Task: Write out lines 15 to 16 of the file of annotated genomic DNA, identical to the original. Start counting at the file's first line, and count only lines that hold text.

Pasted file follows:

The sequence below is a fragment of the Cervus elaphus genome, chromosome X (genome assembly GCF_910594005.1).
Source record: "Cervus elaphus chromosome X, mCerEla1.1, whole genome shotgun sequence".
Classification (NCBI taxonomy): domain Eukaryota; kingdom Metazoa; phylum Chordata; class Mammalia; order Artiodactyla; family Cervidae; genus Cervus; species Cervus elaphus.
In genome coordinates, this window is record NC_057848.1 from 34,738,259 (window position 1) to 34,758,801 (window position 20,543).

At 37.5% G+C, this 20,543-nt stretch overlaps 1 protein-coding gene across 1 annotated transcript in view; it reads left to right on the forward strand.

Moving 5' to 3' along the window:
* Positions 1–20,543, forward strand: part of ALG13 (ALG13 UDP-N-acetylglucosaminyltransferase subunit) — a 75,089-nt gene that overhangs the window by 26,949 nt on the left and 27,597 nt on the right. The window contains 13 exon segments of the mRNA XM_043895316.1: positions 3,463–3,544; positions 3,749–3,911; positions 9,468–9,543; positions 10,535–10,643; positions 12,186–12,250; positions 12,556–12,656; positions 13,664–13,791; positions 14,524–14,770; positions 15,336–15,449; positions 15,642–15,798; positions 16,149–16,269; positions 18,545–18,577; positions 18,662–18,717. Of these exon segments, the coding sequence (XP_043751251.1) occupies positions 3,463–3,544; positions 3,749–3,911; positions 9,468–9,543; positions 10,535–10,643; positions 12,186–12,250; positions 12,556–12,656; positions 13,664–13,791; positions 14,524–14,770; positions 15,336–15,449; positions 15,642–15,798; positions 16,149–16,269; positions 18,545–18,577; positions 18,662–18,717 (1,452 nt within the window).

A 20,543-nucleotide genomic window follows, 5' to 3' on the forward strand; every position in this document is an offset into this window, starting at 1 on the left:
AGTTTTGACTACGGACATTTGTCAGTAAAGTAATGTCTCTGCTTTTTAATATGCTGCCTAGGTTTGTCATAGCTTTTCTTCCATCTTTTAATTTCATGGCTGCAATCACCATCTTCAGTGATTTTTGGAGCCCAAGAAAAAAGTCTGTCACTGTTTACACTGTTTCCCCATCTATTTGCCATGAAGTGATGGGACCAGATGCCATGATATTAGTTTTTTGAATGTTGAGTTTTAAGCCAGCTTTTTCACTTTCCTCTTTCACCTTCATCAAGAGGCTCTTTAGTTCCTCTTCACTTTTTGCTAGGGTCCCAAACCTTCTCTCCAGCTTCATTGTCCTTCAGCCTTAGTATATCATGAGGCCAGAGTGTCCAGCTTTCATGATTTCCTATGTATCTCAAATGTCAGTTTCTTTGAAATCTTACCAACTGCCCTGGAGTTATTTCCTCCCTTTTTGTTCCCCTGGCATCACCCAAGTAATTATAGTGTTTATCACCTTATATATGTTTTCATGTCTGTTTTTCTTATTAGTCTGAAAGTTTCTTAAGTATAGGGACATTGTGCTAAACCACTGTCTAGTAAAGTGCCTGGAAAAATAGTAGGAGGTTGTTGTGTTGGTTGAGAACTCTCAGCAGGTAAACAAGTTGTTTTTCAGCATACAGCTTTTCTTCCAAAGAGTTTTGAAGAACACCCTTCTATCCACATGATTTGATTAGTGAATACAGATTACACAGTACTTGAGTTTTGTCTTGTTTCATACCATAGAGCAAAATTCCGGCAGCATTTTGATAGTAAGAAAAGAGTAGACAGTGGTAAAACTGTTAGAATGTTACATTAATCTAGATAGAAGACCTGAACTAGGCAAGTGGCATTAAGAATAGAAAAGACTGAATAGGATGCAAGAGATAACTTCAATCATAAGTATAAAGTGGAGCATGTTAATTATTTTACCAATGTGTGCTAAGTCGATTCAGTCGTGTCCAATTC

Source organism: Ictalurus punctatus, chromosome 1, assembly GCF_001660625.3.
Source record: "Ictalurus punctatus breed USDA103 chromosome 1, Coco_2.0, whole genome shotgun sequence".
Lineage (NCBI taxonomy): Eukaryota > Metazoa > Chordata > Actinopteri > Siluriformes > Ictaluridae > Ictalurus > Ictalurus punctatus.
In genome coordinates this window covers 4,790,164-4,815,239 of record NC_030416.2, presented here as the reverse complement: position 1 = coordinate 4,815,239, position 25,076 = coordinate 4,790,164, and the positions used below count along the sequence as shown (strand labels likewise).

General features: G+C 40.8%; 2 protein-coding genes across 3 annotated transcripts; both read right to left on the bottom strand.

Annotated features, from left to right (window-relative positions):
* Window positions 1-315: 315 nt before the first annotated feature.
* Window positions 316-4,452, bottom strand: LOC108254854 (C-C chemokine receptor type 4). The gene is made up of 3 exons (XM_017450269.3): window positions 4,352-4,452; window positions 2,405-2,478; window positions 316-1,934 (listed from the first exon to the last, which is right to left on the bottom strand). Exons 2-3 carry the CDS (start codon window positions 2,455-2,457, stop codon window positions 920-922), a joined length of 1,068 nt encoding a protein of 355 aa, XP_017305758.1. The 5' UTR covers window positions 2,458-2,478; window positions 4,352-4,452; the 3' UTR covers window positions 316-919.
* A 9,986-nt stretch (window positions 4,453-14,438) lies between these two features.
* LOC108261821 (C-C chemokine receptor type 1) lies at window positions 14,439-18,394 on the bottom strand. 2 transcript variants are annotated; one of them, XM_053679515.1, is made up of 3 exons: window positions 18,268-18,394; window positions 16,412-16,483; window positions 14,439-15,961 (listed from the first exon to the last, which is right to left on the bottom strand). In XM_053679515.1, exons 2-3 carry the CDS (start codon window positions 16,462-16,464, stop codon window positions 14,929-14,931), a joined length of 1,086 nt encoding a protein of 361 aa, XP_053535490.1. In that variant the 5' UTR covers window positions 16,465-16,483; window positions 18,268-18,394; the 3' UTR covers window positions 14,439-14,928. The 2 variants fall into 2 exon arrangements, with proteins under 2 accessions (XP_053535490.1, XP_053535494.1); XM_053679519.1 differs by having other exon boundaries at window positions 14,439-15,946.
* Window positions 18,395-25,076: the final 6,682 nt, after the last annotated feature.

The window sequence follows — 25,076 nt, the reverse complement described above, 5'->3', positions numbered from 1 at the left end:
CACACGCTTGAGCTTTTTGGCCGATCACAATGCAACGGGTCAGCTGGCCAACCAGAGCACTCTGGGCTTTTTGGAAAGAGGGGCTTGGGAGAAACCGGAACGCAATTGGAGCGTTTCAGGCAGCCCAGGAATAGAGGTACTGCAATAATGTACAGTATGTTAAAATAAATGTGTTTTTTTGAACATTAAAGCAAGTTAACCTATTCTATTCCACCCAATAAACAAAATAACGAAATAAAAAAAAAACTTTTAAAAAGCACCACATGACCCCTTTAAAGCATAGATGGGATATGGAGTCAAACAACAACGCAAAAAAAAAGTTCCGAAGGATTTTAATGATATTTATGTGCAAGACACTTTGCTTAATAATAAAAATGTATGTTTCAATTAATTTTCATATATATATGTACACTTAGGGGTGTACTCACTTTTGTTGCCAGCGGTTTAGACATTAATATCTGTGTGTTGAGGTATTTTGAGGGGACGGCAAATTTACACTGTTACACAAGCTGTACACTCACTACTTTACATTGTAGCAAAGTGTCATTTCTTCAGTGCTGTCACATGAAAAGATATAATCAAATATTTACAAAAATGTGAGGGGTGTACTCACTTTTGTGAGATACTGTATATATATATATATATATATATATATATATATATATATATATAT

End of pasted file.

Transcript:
Annotated features, from left to right (window-relative positions):
* Window positions 1-315: 315 nt before the first annotated feature.